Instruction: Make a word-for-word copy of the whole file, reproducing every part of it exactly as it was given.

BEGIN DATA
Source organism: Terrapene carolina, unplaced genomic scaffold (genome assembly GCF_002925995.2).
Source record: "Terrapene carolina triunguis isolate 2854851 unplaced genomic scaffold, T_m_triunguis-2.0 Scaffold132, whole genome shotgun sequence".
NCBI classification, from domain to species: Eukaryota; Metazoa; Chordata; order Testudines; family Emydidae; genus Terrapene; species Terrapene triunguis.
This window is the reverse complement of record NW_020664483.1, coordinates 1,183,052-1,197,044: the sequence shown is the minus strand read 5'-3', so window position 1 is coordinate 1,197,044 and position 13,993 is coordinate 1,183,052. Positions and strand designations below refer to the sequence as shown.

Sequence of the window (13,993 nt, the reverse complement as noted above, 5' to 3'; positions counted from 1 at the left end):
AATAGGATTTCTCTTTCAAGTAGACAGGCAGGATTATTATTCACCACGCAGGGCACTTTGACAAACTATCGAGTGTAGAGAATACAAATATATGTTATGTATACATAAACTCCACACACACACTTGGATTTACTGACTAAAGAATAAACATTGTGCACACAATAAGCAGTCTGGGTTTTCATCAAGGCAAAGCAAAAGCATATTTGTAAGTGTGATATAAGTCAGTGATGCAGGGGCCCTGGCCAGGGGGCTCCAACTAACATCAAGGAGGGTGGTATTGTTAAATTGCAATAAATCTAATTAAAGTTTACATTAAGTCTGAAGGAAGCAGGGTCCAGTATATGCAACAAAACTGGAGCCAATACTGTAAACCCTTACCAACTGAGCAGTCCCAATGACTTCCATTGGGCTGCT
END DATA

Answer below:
Source organism: Terrapene carolina, unplaced genomic scaffold (genome assembly GCF_002925995.2).
Source record: "Terrapene carolina triunguis isolate 2854851 unplaced genomic scaffold, T_m_triunguis-2.0 Scaffold132, whole genome shotgun sequence".
NCBI classification, from domain to species: Eukaryota; Metazoa; Chordata; order Testudines; family Emydidae; genus Terrapene; species Terrapene triunguis.
This window is the reverse complement of record NW_020664483.1, coordinates 1,183,052-1,197,044: the sequence shown is the minus strand read 5'-3', so window position 1 is coordinate 1,197,044 and position 13,993 is coordinate 1,183,052. Positions and strand designations below refer to the sequence as shown.

Sequence of the window (13,993 nt, the reverse complement as noted above, 5' to 3'; positions counted from 1 at the left end):
AATAGGATTTCTCTTTCAAGTAGACAGGCAGGATTATTATTCACCACGCAGGGCACTTTGACAAACTATCGAGTGTAGAGAATACAAATATATGTTATGTATACATAAACTCCACACACACACTTGGATTTACTGACTAAAGAATAAACATTGTGCACACAATAAGCAGTCTGGGTTTTCATCAAGGCAAAGCAAAAGCATATTTGTAAGTGTGATATAAGTCAGTGATGCAGGGGCCCTGGCCAGGGGGCTCCAACTAACATCAAGGAGGGTGGTATTGTTAAATTGCAATAAATCTAATTAAAGTTTACATTAAGTCTGAAGGAAGCAGGGTCCAGTATATGCAACAAAACTGGAGCCAATACTGTAAACCCTTACCAACTGAGCAGTCCCAATGACTTCCATTGGGCTGCT